They convert those various forms into nerve impulses that are sent to the brain, which then interprets the impulses and gives them meaning in such a way that an individual sees, hears, smells, and tastes.
Light is a form of electromagnetic radiation—a form of energy carried by waves. The term electromagnetic radiation refers to a vast range of energy waves, including gamma rays, X rays, ultraviolet rays, visible light, infrared radiation, microwaves, radar, and radio waves. Of all these forms, only one can be detected by the human eye: visible light.
The human eye detects two types of visible light: direct light and indirect light. Direct light is light coming directly from a source such as the Sun or a lightbulb. Indirect light is light that has bounced off an object. People see trees, buildings, cars, and even the Moon through indirect light. Regardless of the type of light, an individual can see only if light rays are focused on the retina and the resulting nerve impulses are transmitted to the brain.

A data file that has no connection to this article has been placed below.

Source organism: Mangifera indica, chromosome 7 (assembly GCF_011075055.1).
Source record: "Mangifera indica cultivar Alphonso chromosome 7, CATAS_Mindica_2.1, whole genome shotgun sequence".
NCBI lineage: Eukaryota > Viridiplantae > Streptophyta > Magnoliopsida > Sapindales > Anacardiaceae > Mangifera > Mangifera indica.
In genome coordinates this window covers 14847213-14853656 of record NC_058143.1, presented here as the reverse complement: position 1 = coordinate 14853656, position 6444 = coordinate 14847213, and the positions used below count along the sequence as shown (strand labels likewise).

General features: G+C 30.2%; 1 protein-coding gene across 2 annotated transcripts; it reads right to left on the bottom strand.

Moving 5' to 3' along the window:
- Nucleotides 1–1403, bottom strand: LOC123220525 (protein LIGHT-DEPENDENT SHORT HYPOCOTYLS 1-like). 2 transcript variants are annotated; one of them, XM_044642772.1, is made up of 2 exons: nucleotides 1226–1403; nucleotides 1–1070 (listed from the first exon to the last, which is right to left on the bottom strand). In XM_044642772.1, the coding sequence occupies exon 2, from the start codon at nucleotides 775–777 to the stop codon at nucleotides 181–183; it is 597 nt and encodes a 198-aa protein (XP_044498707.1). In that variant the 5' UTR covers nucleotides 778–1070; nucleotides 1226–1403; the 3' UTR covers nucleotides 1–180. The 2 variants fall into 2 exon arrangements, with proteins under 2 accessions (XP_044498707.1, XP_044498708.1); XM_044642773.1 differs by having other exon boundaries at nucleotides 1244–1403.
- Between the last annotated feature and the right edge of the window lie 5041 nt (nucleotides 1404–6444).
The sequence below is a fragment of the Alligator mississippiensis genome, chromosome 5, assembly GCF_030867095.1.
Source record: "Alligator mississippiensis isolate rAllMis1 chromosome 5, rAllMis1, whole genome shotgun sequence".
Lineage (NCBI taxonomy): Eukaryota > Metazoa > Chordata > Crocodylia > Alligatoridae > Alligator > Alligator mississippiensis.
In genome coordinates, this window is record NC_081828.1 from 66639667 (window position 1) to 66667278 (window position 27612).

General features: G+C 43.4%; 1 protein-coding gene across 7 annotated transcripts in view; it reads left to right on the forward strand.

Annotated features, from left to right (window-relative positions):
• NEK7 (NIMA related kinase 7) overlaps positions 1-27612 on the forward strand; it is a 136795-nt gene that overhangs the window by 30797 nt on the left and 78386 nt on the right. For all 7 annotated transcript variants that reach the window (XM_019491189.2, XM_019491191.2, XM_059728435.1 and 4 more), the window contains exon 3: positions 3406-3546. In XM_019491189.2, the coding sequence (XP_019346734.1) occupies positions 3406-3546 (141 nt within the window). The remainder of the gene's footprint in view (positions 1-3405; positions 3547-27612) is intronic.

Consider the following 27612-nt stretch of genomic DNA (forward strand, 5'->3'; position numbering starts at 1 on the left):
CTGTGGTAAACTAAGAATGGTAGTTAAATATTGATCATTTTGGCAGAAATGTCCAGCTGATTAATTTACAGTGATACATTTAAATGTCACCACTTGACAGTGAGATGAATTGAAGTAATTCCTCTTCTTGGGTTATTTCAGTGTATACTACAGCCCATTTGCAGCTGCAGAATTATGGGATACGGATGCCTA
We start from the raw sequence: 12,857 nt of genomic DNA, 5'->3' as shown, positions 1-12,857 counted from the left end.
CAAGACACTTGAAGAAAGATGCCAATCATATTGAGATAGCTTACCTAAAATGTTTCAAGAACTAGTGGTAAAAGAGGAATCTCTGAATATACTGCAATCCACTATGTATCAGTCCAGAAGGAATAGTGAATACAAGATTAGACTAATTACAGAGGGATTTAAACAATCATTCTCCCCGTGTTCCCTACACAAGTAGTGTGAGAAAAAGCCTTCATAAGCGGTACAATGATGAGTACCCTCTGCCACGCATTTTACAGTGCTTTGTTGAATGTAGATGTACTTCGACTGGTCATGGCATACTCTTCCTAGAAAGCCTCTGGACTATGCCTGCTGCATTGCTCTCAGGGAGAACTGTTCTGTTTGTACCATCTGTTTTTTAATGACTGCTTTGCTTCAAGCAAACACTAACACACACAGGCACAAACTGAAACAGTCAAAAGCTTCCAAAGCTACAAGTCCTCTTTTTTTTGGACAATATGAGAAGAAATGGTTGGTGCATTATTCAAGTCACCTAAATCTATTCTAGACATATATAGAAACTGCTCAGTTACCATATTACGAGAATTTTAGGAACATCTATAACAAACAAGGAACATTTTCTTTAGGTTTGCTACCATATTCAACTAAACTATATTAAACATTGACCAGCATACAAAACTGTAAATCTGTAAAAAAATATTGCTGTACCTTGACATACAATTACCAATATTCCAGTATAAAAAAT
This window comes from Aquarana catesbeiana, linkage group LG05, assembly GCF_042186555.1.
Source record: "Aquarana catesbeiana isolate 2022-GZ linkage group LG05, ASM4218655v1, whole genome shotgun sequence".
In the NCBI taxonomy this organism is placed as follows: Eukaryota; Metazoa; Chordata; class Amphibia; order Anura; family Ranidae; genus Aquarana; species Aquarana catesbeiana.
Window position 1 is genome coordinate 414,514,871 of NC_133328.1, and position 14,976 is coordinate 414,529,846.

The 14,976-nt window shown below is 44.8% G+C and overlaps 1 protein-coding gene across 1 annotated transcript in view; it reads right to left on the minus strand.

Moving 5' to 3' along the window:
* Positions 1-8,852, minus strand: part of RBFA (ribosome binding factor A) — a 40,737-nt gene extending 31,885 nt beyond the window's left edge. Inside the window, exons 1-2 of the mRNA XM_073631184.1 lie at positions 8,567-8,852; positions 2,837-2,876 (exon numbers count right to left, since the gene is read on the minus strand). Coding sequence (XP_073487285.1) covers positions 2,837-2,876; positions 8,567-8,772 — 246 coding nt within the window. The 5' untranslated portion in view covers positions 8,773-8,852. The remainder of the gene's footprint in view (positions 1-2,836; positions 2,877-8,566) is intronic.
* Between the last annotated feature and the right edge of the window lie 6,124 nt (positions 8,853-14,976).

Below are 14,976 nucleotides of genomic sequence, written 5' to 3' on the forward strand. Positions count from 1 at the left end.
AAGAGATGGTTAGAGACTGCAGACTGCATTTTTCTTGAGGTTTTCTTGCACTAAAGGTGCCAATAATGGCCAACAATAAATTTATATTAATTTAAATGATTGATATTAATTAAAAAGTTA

In short, sight occurs when light waves enter the eye by passing through the conjunctiva, cornea, aqueous humor, pupil, then the lens behind the iris. The lens focuses the light waves through the vitreous humor onto the retina. The rods and cones in the retina convert the light energy into electrical impulses. These impulses are then carried via the optic nerves to the brain, where they are interpreted as images.
When light passes from one substance to another of greater or lesser density, its waves or rays are refracted or bent. This is what happens when light waves pass from the surrounding air through the cornea and lens. The function of the lens is to focus the waves precisely on the retina. When the lens fails to do so, visual problems occur (see "Ailments" section below).